That’s what I do, I spend a lot of time in what is the most dangerous place in the world for me, the 4 inches between my ears and I’m fully aware of that.
At any given time I can tell myself anything and believe it and that is the good and the bad part about being human. When you’re like me and you’re an alcoholic, the trick is, the wisdom to know the difference. That’s the most important part of that prayer. The wisdom to know the difference, what the hell does that mean? We all know the difference between dark, light… sour, sweet but do you know the difference between yourself and your self? It’s hard, it’s a journey of discovery that’s different for everybody. But it’s something I had to do. Like I was saying in the first interview, in order to keep this stuff I gotta give it away.
Give it away in order to keep it.
So it’s like I’m out there telling all this stuff to kids it’s all program stuff… it’s stuff I learned in the rooms of a 12 step program but they don’t know that. I’ve been in recovery for thirteen and a half years. Somebody out there might need to hear that I’m in recovery.
NW: Speaking of kids real quick, who was your choir teacher when you were at Lakes?
NW: That’s my daughter’s choir teacher.
Really? Where is he?
NW: Spanaway Lake High School
Well I gotta find him. The guy that started actually believing that I had musical talent was Dr. Ben Keller who teaches at Lakes and I’m gonna go see him when I get back from SXSW. I went down to the fall concert and he says come back any time. So now that this has all got immensely huge, I’m going back.
I don’t think he’d even remember me but Crouse was a great teacher. Crouse was the one teacher that inspired me to teach myself instruments. I taught myself how to play piano, taught myself how to play guitar, taught myself how to play bass, and I already knew how to play drums. I taught myself how to do that. But Crouse is the guy that got me into chord patterns and stuff when I got to high school but he was only there two years. Then I go to college and have a great choir teacher that worked for like 3 years and then I get this woman and she and I don’t get along. This changed the course of my river, because I was gonna be a teacher. But I had this woman for a teacher, I did not like her and she did not like me and so I went from thinking about teaching to creating my own major in music.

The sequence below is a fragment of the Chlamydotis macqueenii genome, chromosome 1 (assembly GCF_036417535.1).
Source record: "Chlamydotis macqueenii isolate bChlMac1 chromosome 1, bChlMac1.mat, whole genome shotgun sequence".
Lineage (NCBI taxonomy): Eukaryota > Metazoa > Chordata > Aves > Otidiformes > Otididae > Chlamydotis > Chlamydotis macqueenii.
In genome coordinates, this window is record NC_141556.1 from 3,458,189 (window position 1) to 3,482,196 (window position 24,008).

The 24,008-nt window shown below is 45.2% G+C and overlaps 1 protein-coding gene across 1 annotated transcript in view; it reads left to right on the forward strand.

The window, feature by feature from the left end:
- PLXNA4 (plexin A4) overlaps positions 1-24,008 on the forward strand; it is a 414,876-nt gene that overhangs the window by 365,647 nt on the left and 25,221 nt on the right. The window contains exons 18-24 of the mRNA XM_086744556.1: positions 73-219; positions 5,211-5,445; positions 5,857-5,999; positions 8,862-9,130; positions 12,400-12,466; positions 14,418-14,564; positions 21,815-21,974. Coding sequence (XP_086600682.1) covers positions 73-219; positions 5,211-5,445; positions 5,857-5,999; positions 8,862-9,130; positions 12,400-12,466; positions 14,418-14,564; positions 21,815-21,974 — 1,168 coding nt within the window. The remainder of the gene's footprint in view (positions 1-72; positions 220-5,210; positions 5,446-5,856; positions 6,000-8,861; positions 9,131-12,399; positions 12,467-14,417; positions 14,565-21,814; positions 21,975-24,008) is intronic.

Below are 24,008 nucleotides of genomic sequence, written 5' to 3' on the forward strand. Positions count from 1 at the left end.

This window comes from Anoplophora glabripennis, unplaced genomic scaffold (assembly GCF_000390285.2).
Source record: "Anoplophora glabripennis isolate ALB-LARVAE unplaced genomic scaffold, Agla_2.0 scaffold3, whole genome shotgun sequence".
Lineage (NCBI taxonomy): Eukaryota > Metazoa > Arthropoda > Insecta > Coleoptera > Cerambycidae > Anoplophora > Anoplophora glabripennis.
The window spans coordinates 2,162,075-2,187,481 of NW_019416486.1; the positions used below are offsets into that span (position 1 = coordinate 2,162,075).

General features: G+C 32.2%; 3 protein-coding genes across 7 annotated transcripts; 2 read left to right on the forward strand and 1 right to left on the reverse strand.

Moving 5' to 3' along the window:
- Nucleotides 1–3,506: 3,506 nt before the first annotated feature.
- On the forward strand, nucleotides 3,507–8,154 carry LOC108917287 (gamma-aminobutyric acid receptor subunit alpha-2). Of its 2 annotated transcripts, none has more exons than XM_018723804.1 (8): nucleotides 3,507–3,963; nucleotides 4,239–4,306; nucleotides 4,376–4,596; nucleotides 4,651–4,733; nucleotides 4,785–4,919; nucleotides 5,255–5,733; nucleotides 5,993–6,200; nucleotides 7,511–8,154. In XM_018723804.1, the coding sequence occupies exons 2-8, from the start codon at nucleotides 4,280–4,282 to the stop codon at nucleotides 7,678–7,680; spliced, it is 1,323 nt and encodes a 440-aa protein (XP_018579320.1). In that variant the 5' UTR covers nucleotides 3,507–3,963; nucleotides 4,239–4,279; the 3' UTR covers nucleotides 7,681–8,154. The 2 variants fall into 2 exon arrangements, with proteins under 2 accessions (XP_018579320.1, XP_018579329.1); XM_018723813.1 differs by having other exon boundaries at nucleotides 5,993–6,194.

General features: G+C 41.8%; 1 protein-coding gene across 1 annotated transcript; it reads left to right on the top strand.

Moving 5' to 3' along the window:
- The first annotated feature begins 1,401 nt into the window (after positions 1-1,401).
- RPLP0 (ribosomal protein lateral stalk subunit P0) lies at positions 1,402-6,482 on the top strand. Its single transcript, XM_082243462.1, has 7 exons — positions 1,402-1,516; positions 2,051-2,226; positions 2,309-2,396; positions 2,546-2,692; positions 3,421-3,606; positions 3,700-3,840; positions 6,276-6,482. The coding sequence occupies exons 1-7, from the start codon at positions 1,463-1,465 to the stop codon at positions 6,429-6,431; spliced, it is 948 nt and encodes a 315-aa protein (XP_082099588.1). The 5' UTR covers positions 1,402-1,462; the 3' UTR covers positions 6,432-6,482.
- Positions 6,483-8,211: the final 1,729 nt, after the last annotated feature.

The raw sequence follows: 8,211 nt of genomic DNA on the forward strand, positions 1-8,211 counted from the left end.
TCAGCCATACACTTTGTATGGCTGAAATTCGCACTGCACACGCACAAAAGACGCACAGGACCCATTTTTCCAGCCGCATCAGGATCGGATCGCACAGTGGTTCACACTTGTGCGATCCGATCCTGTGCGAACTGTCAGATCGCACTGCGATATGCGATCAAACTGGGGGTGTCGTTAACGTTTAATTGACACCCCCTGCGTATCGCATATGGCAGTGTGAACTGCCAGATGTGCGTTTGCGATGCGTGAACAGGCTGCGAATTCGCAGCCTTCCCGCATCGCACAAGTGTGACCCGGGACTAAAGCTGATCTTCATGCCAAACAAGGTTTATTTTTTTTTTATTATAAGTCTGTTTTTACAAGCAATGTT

NW: Did you ever in your wildest dreams think about this happening?
Absolutely! Well you know, you grow up watching the Grammys and you picture yourself there. They used to have this thing called Don Kirshner’s rock concert, so they’re showing all these acts of the day performing live on television. You watch American Bandstand every week and you watch Soul Train every week and yeah you imagine yourself there. I’ve always imagined myself there. I just watched the DVD of Coldplay and they’re playing in front of 130,000 people. Right? You think I don’t imagine that being me? If you think that I don’t, you’re gonna lose that money. That could happen but then again it might not.
NW: You’re preaching to the choir here, brother.
Yeah I know. I know who is in the room, I know what this is all about.
NW: Let’s go way back. What was the first show you ever went to?
My first real concert was the I Am tour of Earth, Wind & Fire. At the Seattle Center Coliseum. They descended from the ceiling in see-through tubes and then all of a sudden appeared on stage.
At this point Wanz turns to our friend Clyde Parrish and asks him “You remember that show?” [Clyde] “I want my attorney”… room erupts in laughter.
So yeah, that was my first concert, just the whole spectacle of it. Earth, Wind & Fire was my group. To this day it still is. I went to some function recently and they’re playing EWF over somebody else as a mashup and it’s like my friend’s amazed that I know the songs. And I’m like, are you kiddin’? I knew everything there was to know about EWF. So that was my very first concert and I got a taste of it and I’ve been going to shows ever since. I can’t remember where my first club show was though.